Kingdom of Atenveldt
Kamayana Kangoro. Badge. Sable, the kanji "shu" argent.
While abstract symbols may be used in badges,
AR10c specifically states that "a badge shall not consist
solely of one abstract symbol". And kanji character must
be considered an "abstract symbol" in the sense that
the Rules intend.
Rowan Blackflame. Device. Or, a sinister hand appaumy couped argent, enflamed sable, within a bordure gules.
After considerable debate, we have come to the conclusion that a hand appaumy or averse, couped and enflamed, is so suggestive of the black magic charm known as a "Hand of Glory" that it should not be used in Society heraldry. As Batonvert noted, the OED description of the Hand of Glory does seem to support the previous precedent set in the case of Bertrand de Flammepoing (December, 1980). However, it is also clear that a significant proportion of the populace, particularly those with only a casual acquaintance with the occult, will interpret this charge as a "Hand of Glory". Certainly, several commentors in the College of Arms did. While the depiction of the "Hand of Glory" is by no means uniform in medieval and Renaissance woodcuts and paintings, it regularly appears as a typifying emblem of the abode or gathering place of witches and generally the preserved hand is shown associated with flame, either with the fingers enflamed or the whole hand enflamed (the latter appears more commonly in popular woodcuts, perhaps because of the technical limitations). As far as we can tell from a search through the Armorial and the files, the only "hand enflamed" which has ever been registered in the Society is in the badge of Aliskye Mac Kyven Raizel for Clan Kyven ("Sable, a sinister gauntlet clenched affronty, enflamed proper, within a bordure argent."). This differs in two important ways from any of the traditional depictions of the "Hand of Glory": a gauntlet not the naked (and mummified) hand is shown and the "hand" is clenched, which the "Hand of Glory" generally is not. Therefore, the acceptance of the badge for Clan Kyven really cannot be used as a precedent for the acceptance of the more usual "hand enflamed".
PRECEDENT: In view of its strong suggestiveness
of a "Hand of Glory", a hand appaumy or averse enflamed
may not be used as a charge in Society heraldry.
Kingdom of Atlantia
Annke MacAiodh. Badge. Vert a seadragon erect Or.
Conflict with the device of Niall Kilkierny
("Vert, a winged sea-lion rampant Or.").
Caitlin Angharad FitzHenry. Device. Per chevron sable and gules, a chevron argent between two plates, each charged with a rose gules, barbed and seeded proper, and a dragon sejant Or.
The blazon states that the beast in base is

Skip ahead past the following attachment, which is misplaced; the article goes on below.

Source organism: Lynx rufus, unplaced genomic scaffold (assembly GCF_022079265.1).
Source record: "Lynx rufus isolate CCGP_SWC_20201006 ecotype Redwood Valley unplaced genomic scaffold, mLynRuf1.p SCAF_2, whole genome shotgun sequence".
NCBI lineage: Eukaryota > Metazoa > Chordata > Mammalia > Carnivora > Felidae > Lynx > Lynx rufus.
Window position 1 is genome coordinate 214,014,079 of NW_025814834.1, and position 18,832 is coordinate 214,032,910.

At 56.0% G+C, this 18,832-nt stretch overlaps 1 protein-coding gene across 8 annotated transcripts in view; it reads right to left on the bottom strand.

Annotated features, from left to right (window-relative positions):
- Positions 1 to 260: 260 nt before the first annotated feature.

sejant, but the emblazon depicts something between statant and
couchant. Additionally, the charges in chief actually appear
to be much closer to "roses proper, fimbriated argent"
and are uncomfortably close to the "Tudor rose", particularly
when taken with the name FitzHenry, as Brachet has noted. (Even
more so, when taken with the dragon, for the Tudors were a Welsh
dynasty and the dragon was one of their badges as for the Tudors
were a Welsh dynasty and the dragon was one of their badges as
well.) Finally, if you consider the charges in chief to be unified
charges, as they appear, rather than a secondary charged with
a tertiary, as they are blazoned, there are technical conflicts
with Ram the Reticent ("Per chevron sable and gules, a chevron
between two ram's heads respectant and a ram's head cabossed argent.")
and Wilhlem of Greyland ("Per chevron sable and gules, a
chevron between in chief two lions rampant addorsed and in base
an eagle displayed argent.").
Imran Yosuf le Scorpioun. Device. Quarterly gules and sable, a swan rousant, wings displayed and elevated, argent, beaked and membered, within a bordure engrailed Or.
Conflict with Moore ("Sable, a swan wings
expanded argent membered Or with a bordure engrailed of the third."
cited in Papworth, p. 317).
Miguel de Sanlucar de Barrameda. Device. Vert, a demi-yale rampant argent, marked purpure, issuant from a sinister gore Or, a chief dovetailed argent.
The use of the late and unusual charge of the
yale (which was in fact improperly drawn on the emblazon sheets),
the chief dove-tailed and the use of the gore are all "allowable
anomalies" that have been permitted for Society use. However,
the use,of all three together, with the added anomaly of the demi-beast
issuant from the gore in a decidedly eccentric manner, force us
to return this for "non-period style".
Kingdom of Caid
Balin of Canterbury. Device. Gules, a shakefork argent surmounted by a dragon passant Or.
There is a clear visual conflict here with
Candace of Dragonstower ("Gules, two towers sable, fimbriated,
overall a dragon passant Or.") In point of fact, the two
devices are technically clear of one another since the towers
and the shakefork are primary charges and therefore the
difference of type and tincture count full value. (Contrary to
Crescent's assertion, primary charges should not be "demoted"
when a charge is placed overall: in mundane usage it is the charge
overall which is considered to have been added for cadency, just
as are the secondaries around the primary charge. The blazon
represents reality: the primary charge will remain the charge